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Remember when?

James Turcotte (left), Kim Peterson, Sherman Turcotte and Greg Peterson pose after the a long-ago Kiddie Parade in the west end of Cloquet in their Gordy’s Hi Hat gear. Photo contributed by Sherman Turcotte

Cloquet native Sherman Turcotte has lots of stories to tell about growing up in Cloquet — and fond memories of watching Gordy’s Hi Hat grow from a small hamburger joint to a place known by people across the state, who make sure they stop at Gordy’s for a burger on the way to whatever lake or cabin they’re vacationing at.

Turcotte stopped by the Pine Journal last week with a stack of photos from the early days of Gordy’s, some of them the same photos featured on the walls of the local eating establishment (which opens April 1).

In the photo from a long-ago “Kiddie Parade” in Cloquet’s West End, Sherman Turcotte is the 10-year-old boy holding the sign on the right, his ears poking out from under his chef’s hat, looking earnestly at the camera with his friends and brother.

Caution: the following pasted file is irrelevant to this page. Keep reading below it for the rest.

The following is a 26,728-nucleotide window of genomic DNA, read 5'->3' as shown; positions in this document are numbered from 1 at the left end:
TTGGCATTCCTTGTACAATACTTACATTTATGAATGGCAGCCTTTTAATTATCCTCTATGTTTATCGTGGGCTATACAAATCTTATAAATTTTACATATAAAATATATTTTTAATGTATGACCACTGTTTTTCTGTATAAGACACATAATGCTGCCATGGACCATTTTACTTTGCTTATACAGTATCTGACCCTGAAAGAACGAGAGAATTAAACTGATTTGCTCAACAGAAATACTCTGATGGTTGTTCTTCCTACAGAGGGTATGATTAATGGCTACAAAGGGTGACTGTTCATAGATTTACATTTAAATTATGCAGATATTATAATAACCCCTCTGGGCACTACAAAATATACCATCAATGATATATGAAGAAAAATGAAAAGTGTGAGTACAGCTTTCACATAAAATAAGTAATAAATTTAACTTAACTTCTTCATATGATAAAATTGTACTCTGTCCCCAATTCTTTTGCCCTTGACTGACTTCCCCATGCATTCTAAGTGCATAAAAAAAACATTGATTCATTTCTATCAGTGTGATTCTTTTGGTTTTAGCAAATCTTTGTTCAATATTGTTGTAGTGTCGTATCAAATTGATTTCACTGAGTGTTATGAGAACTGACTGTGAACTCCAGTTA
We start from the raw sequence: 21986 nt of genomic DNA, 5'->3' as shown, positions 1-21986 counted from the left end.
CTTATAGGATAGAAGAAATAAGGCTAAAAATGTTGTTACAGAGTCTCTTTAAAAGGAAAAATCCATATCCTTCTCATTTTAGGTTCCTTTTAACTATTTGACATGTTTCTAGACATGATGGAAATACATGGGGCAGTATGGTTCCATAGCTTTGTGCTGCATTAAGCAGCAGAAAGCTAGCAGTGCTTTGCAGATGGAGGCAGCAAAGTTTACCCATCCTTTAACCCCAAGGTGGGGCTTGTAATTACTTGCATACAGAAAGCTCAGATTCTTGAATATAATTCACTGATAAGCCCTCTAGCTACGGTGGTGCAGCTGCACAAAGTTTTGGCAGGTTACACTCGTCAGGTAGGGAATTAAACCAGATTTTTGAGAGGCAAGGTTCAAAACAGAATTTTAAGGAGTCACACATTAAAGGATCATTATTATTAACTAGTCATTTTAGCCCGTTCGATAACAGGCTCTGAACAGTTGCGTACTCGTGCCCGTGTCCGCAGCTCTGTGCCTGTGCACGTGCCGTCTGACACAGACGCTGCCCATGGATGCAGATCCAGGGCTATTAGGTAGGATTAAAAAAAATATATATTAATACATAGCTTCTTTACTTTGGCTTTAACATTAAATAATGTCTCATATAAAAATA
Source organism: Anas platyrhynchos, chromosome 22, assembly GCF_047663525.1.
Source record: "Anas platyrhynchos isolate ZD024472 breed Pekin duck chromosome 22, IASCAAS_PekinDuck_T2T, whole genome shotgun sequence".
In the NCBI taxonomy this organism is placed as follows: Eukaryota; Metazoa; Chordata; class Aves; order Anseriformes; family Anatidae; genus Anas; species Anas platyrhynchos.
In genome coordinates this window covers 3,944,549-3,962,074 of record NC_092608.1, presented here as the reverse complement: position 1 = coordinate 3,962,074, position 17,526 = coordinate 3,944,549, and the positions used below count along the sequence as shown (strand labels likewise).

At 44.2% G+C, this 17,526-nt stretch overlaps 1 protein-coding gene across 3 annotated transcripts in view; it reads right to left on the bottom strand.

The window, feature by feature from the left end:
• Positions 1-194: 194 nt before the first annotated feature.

“We lived right across the street [where The Fig Tree is now],” Turcotte said. “I think we were in the Kiddie Parade a couple different times.”

Turcotte remembers when the Warming House was a plumber’s shop and the Hi Hat property was basically a culvert (that they liked to slide through) and the current Sammy’s Pizza site was home to a saw mill.

Turcotte didn’t just dress up like someone who worked at Gordy’s. Eventually he got a job there, first picking up trash outside at the age of 13, then graduating to making hamburger patties at 16 and then as a cook.

Now a Duluth resident, Turcotte said he’ll be back in town soon.

“Even after 54 years, I still stop [at Gordy’s] to eat and look at the photos,” he said.